What kind of screen do you want?
Screen size is a good starting point for judging gaming laptops. In general, 15-inch laptops will be the best balance between immersion and portability, while larger 17-inch models are heavier. , but naturally give you more screen space. And of course, there are 13-inch gaming laptops out there, like the Razer Blade Stealth, but ironically, you’ll often end up paying more for these than the slightly larger 15-inch options.
But these days, there are a lot more features to consider than just screen size. Take refresh rates into account: most monitors refresh their screens vertically 60 times per second, or 60 Hz. This is a standard in use since black and white NTSC televisions. But over the past few years, displays have evolved dramatically. Now, 120Hz 1080p displays are the bare minimum you’d want in any gaming laptop – and there are faster 144Hz, 240Hz, and even 300Hz displays. All of these ever-growing numbers are at the service of one thing: to make everything on your screen as smooth as possible.
For gaming, higher refresh rates also help eliminate screen tears and other artifacts that could hamper your fragmentation party. And for everything else, it just leads to a better viewing experience. Even scrolling a webpage on a 120Hz or higher monitor is a stark difference from a 60Hz screen. Instead of seeing an unstable wall of text and images, everything runs seamlessly, as if you were unrolling a glossy magazine. Going beyond 120Hz makes the gameplay even more responsive, which for some players gives them a slight edge.
Not to complicate matters, but you should also keep an eye out for NVIDIA’s G-SYNC and AMD’s FreeSync. These are two adaptive sync technologies that can match your screen refresh rate with the frame rate of your game. It also helps reduce screen tearing and make gaming run smoother. Think of them as nice bonuses on top of a high refresh rate monitor – they aren’t necessary, but they can still provide a slight visual enhancement.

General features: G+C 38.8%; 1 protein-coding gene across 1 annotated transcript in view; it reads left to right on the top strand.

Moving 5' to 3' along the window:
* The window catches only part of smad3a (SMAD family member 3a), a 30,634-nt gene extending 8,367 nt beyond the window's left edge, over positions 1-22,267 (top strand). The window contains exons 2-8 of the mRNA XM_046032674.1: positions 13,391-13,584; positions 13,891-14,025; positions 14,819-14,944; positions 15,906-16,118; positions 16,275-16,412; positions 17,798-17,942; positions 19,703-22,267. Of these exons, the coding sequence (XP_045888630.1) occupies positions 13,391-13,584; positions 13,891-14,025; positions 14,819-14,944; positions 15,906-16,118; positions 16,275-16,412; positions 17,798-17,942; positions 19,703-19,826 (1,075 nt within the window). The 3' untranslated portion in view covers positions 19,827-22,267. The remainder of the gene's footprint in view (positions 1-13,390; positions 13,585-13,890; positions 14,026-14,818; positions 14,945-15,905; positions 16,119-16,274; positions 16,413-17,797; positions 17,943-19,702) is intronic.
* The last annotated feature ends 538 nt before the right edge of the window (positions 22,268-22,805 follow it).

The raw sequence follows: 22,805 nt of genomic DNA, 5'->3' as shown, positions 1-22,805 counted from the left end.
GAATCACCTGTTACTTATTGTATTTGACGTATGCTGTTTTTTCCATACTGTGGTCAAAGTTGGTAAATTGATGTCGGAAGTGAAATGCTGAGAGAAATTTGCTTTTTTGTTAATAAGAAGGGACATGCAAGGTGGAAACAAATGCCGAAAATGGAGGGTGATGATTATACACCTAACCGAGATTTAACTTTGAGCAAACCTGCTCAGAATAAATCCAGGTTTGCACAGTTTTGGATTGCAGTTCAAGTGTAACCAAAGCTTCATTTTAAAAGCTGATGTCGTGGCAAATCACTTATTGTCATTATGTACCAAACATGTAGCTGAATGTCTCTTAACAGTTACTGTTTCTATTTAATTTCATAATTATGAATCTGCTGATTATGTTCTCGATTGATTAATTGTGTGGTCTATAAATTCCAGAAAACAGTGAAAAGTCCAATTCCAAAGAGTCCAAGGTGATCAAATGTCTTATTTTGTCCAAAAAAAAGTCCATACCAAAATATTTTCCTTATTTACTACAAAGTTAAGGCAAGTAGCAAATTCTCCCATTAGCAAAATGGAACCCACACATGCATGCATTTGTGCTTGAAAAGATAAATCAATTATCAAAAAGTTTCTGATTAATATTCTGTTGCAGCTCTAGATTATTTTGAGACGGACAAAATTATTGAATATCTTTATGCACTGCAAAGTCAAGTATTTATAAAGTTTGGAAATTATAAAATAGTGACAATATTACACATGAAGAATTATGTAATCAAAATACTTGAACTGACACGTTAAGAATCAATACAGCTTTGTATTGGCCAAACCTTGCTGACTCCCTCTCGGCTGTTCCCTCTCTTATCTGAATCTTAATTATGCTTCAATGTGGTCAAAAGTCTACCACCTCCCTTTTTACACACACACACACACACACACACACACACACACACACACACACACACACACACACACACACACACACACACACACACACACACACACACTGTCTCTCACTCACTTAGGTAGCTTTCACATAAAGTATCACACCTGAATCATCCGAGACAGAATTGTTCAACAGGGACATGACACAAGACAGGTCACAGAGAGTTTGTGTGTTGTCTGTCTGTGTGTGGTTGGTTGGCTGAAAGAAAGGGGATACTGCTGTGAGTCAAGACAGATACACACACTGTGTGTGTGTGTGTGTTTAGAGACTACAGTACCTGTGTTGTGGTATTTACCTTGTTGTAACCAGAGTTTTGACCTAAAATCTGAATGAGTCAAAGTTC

One more thing: Most of these suggestions relate to LCDs, not OLEDs. While OLED makes a phenomenal choice for TVs, it’s a bit trickier when it comes to gaming laptops. They’re limited to 60Hz, so you won’t get the smoothest performance you’ll find on a high refresh rate screen. And these are usually 4K panels; you’ll need a ton of GPU power to run games natively at this resolution. OLED laptops still look amazing, with the best black levels and the best contrast around, but we think most buyers would be better off with an LCD gaming laptop.
Some other takeaways:
Get at least 16 GB of RAM. And if you’re planning on doing a ton of streaming multitasking, 32GB is worth considering.
Storage is always a major concern. These days I would recommend aiming for a 512GB M.2 SSD, which should be enough space to juggle a few big titles like Destiny 2. Some laptops also have room for standard SATA drives, which are much cheaper than M.2 and can hold more data.
Normally we recommend that you get your hands on a system before you buy, but it’s difficult because we are in the middle of a pandemic. I would recommend getting your favorite system from a retailer with a straightforward return policy, like Amazon or Best Buy. If you don’t like it, you can always send it back easily.
Don’t forget the accessories! You will definitely need a good mouse, keyboard, and headphones.